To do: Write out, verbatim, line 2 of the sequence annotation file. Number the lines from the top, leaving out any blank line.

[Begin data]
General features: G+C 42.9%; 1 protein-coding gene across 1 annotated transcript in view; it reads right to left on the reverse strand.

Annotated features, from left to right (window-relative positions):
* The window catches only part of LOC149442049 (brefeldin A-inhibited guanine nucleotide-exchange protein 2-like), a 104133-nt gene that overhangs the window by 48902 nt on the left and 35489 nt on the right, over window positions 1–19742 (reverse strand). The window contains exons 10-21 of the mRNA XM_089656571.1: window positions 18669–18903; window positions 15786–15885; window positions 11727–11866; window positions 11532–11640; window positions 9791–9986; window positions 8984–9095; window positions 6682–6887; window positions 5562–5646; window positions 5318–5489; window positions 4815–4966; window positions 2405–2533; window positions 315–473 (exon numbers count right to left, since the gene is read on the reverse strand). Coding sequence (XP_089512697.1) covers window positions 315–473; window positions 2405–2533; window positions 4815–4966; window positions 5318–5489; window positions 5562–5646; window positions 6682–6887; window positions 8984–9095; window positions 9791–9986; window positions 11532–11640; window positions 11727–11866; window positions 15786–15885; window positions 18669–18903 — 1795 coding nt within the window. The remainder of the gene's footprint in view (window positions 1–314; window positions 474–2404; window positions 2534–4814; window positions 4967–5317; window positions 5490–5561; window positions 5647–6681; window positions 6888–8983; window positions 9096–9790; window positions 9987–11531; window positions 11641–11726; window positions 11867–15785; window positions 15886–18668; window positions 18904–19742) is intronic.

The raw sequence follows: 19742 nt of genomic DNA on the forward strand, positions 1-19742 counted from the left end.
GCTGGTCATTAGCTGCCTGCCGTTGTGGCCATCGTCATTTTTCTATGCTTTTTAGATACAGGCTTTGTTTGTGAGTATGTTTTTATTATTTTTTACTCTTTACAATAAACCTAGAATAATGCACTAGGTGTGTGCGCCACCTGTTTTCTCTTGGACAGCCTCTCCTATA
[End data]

Annotated features, from left to right (window-relative positions):